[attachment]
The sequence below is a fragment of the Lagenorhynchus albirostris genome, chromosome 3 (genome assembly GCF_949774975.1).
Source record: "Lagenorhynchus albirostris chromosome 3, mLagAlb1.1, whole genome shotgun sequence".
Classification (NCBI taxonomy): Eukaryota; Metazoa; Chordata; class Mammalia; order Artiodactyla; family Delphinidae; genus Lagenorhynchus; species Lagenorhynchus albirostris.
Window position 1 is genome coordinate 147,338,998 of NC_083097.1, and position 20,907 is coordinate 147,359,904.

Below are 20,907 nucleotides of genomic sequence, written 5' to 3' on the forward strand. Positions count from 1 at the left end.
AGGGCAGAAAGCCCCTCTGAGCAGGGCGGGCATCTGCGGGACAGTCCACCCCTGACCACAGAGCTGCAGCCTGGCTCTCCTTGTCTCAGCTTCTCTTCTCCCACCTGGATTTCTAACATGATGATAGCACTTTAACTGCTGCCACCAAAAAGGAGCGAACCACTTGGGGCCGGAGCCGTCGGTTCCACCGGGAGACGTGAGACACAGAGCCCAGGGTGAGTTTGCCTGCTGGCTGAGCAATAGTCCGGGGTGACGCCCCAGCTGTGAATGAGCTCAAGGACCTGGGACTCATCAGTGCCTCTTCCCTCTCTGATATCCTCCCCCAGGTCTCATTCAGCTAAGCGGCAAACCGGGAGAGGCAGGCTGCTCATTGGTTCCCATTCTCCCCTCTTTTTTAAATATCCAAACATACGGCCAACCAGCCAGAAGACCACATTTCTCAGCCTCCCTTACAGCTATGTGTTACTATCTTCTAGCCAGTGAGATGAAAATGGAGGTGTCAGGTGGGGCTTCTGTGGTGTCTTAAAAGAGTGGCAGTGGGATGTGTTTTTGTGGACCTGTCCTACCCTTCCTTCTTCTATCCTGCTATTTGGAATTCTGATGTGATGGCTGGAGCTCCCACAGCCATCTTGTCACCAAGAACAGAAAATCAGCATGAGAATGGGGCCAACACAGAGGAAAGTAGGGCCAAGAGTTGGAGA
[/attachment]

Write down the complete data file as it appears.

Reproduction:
The sequence below is a fragment of the Lagenorhynchus albirostris genome, chromosome 3 (genome assembly GCF_949774975.1).
Source record: "Lagenorhynchus albirostris chromosome 3, mLagAlb1.1, whole genome shotgun sequence".
Classification (NCBI taxonomy): Eukaryota; Metazoa; Chordata; class Mammalia; order Artiodactyla; family Delphinidae; genus Lagenorhynchus; species Lagenorhynchus albirostris.
Window position 1 is genome coordinate 147,338,998 of NC_083097.1, and position 20,907 is coordinate 147,359,904.

Below are 20,907 nucleotides of genomic sequence, written 5' to 3' on the forward strand. Positions count from 1 at the left end.
AGGGCAGAAAGCCCCTCTGAGCAGGGCGGGCATCTGCGGGACAGTCCACCCCTGACCACAGAGCTGCAGCCTGGCTCTCCTTGTCTCAGCTTCTCTTCTCCCACCTGGATTTCTAACATGATGATAGCACTTTAACTGCTGCCACCAAAAAGGAGCGAACCACTTGGGGCCGGAGCCGTCGGTTCCACCGGGAGACGTGAGACACAGAGCCCAGGGTGAGTTTGCCTGCTGGCTGAGCAATAGTCCGGGGTGACGCCCCAGCTGTGAATGAGCTCAAGGACCTGGGACTCATCAGTGCCTCTTCCCTCTCTGATATCCTCCCCCAGGTCTCATTCAGCTAAGCGGCAAACCGGGAGAGGCAGGCTGCTCATTGGTTCCCATTCTCCCCTCTTTTTTAAATATCCAAACATACGGCCAACCAGCCAGAAGACCACATTTCTCAGCCTCCCTTACAGCTATGTGTTACTATCTTCTAGCCAGTGAGATGAAAATGGAGGTGTCAGGTGGGGCTTCTGTGGTGTCTTAAAAGAGTGGCAGTGGGATGTGTTTTTGTGGACCTGTCCTACCCTTCCTTCTTCTATCCTGCTATTTGGAATTCTGATGTGATGGCTGGAGCTCCCACAGCCATCTTGTCACCAAGAACAGAAAATCAGCATGAGAATGGGGCCAACACAGAGGAAAGTAGGGCCAAGAGTTGGAGA